Filed under: The Technical Area - Posted by: Paul
While Brendan Rodgers struggles for attacking options and John Henry issues an open letter to Liverpool fans after a limp display against Arsenal, the Reds unwanted forward, Andy Carroll, made an instant impact for West Ham last Saturday. With the on-loan Carroll installed as the lone frontman, Sam Allardyce’s side blew away Fulham 3-0 at Upton Park – in this week’s Technical Area, we take a look as to how his presence affected both the team’s overall play and the performance of a couple of his new Hammers’ team mates:
Looking at West Ham’s average position over their first two home games, Carroll’s impact is obvious. Against Villa in Gameweek 1 (above left) with Carlton Cole (9) leading the line, Ricardo Vaz Te (12) was the most advanced Hammer when in possession, with Cole often dropping back to receive the ball. Last weekend, however, Carroll (8) gave the side a real focal point up top (above right), affording his side a more compact shape behind. Looking at the stats comparison between Carroll and Cole in Gameweek 3 and 1 respectively, the difference is marked.
Despite playing 68 minutes against Fulham to Cole’s 81 minutes in the Villa match, Carroll was far more involved in West Ham’s overall play. He made 49 touches overall to Cole’s 29, with 35 touches in the opponents’ final third – almost double the 20 managed by Cole in Gameweek 1, while Carroll also saw nine touches in the opponents’ box, a tally up on Cole’s six.
|Time||Touches||Touches Final 3rd||Touches Pen Box||Passes Final 3rd||Chances Created||Aerial Duels||Aerial Duels Won|
In terms of distribution, Carroll made almost three times the number of successful passes in the final third than Cole (11 to four) and his aerial presence was obvious – he was involved in 15 challenges in the air, winning nine, while Cole won four of nine against Villa. Surprisingly, West Ham made less crosses with Carroll leading the line than Cole (22 to 24) but what was noticeable was the overall balance was better. Against Villa, with Vaz Te stationed so far forward, only 33.3% of their crosses came from the right, whereas the cross distribution was 50% from both flanks in the 3-0 win over Fulham.
Analysing Carroll’s stats from Saturday against his Liverpool figures from last term, it’s already clear to see that Allardyce is utilising him in a more efficient manner. He averaged just 18.3 touches in the final third for the Anfield side in 2011/12 – almost half the weekend’s 35, while he also saw more of the ball in the box (nine to 6.3) and also won more than double the number of headers (nine to 4.3) than the previous campaign. Allardyce is wasting little time in playing to Carroll’s strengths, then, with a clear reliance on the new number eight to step us a key figure in West Ham’s season; while the new boy failed to produce any attacking returns at the weekend, his presence alone has made a definite difference to those around him.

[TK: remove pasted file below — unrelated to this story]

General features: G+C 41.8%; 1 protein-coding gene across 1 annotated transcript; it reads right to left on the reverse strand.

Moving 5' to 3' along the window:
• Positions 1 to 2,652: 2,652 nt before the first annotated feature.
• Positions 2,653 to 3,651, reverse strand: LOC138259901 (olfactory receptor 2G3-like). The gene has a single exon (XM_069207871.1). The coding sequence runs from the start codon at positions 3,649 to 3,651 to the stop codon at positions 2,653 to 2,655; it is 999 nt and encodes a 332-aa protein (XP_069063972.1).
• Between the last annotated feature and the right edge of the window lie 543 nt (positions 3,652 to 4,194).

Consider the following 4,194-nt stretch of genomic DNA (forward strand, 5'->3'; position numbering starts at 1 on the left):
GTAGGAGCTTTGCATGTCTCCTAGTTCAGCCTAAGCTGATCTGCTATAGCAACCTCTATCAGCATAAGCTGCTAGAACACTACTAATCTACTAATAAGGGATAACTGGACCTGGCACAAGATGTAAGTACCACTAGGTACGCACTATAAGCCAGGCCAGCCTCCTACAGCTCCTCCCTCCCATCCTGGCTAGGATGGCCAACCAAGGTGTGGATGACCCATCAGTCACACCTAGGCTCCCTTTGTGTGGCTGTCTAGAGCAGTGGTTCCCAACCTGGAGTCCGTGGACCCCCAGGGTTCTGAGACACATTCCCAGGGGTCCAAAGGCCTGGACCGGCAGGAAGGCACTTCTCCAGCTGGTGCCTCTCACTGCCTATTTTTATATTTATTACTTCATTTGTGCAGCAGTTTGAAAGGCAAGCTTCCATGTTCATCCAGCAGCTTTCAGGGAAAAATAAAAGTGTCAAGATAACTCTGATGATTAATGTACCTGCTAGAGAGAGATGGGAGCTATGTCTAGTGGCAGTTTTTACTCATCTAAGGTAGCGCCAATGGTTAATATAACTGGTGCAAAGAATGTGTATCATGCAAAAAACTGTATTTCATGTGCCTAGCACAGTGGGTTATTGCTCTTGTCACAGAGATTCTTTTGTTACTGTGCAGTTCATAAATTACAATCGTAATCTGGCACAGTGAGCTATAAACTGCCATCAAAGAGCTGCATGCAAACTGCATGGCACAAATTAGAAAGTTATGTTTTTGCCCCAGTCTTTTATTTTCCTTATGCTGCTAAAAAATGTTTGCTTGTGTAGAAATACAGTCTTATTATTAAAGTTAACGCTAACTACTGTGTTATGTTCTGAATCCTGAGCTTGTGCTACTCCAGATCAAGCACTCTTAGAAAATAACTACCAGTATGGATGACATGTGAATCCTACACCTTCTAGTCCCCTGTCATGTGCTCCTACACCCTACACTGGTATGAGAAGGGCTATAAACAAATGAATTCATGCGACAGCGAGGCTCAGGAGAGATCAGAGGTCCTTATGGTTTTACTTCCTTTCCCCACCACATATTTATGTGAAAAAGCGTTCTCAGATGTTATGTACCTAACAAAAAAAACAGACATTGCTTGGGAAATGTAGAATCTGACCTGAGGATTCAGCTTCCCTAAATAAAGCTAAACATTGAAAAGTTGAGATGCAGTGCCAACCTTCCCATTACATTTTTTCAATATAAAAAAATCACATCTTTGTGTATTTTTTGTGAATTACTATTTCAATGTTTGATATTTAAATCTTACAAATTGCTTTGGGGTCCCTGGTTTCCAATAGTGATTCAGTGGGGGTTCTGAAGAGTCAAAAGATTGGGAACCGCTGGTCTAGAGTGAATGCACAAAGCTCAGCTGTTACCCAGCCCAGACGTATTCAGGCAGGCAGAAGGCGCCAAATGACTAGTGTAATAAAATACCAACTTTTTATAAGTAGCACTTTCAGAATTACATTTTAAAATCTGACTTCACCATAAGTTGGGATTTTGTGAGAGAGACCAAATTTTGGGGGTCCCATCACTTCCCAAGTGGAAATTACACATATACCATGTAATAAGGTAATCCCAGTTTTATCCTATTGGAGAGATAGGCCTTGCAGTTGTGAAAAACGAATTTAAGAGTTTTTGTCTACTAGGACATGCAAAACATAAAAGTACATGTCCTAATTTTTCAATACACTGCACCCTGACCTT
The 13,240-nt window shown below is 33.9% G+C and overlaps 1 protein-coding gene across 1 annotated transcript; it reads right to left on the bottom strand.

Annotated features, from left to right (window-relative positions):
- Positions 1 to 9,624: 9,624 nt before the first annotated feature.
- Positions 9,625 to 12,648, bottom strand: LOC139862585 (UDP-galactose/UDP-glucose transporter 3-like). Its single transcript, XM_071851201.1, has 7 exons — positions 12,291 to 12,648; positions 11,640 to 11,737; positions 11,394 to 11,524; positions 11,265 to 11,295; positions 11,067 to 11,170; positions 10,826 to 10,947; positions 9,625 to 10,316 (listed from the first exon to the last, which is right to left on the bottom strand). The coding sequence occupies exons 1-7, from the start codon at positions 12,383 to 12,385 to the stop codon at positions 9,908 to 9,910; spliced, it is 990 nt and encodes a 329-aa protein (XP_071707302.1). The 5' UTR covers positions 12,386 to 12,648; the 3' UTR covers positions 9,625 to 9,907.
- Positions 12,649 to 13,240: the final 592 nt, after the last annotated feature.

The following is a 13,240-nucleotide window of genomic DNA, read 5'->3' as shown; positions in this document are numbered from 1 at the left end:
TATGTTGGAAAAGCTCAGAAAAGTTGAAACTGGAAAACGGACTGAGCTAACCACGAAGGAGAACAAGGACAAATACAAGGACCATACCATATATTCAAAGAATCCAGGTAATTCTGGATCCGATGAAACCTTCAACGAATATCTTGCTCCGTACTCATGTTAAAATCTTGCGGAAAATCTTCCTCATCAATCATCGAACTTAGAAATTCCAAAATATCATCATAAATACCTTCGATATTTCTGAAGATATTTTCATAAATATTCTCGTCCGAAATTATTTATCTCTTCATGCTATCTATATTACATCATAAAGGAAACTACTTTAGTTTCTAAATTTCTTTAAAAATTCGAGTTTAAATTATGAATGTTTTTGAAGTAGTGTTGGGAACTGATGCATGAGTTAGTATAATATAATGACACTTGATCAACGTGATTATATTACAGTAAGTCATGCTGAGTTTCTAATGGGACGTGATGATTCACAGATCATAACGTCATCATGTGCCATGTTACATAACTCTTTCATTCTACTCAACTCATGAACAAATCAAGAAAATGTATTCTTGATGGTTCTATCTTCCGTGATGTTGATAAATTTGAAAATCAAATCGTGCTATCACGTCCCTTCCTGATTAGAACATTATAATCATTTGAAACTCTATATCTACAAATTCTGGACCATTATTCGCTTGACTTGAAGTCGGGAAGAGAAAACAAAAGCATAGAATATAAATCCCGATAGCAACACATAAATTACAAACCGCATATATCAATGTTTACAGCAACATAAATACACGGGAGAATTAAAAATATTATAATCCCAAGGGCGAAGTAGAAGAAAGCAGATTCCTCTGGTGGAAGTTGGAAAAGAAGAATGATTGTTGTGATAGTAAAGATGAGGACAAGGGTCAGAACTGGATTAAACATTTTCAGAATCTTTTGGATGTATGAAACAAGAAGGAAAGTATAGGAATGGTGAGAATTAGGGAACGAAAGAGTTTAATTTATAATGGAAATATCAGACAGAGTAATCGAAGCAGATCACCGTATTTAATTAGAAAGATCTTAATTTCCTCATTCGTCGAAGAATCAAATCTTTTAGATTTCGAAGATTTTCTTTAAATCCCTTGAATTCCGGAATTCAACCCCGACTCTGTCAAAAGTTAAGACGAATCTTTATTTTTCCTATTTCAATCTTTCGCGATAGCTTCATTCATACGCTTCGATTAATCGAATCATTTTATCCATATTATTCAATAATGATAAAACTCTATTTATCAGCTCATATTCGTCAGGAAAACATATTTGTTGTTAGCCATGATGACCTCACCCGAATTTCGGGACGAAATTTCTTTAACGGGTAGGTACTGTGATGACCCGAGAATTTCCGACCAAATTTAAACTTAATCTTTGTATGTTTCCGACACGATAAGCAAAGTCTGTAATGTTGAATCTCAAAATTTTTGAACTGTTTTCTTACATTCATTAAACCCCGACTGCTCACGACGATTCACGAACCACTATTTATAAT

While the above average position maps show Nolan (4) similarly positioned when on the ball over the two home games, the Hammers skipper was far more involved against Fulham. Nolan has 52 touches in the 3-0 win compared to just 31 against Villa in Gameweek 1, an average of 1.8 per minute to 2.4. The midfielder was afforded more space to play in midfield – he received 35 passes in the Cottagers match, compared to only 14 against Villa and also received double the number of passes in the final third (12 to six) with Carroll leading the line.
|Touches||Mins/ Touch||Passes Received||Passes Received Final 3rd||Touches Penalty Box||Goal Attempts|
Intriguingly, Nolan still managed the same number of touches in the penalty area and number of goal attempts in both games (two and three respectively), though with his goal handing the Hammers the lead within a couple of minutes, there was little need to continually bomb forward.
At a glance, the difference between the number of chances created in both home games and the initial position of each opportunity is dramatic. West Ham made just six “key passes” in the Villa game (above left) with three of those produced from a central area in the attacking third.
Against Fulham, however, there was a substantial improvement, with Ricardo Vaz Te, in particular, proving to be a strong creative presence on the right of the front three. The Hammers created 15 chances against Martin Jol’s men (above right), with 10 of those coming in the middle of the final third and a look at Vaz Te’s stats in both games highlights the difference in his role. In the Villa game, he made just seven successful passes in the final third and created two chances – at the weekend, he completed 22 passes in the final third and made seven “key passes” that led to goalscoring opportunities and picked up an assist. Clearly, Carroll’s introduction is not only seeing a positive effect in the Hammers overall play, a better overall balance could well boost the prospects of a number of West Ham options if they continue in the same vein over the weeks ahead.
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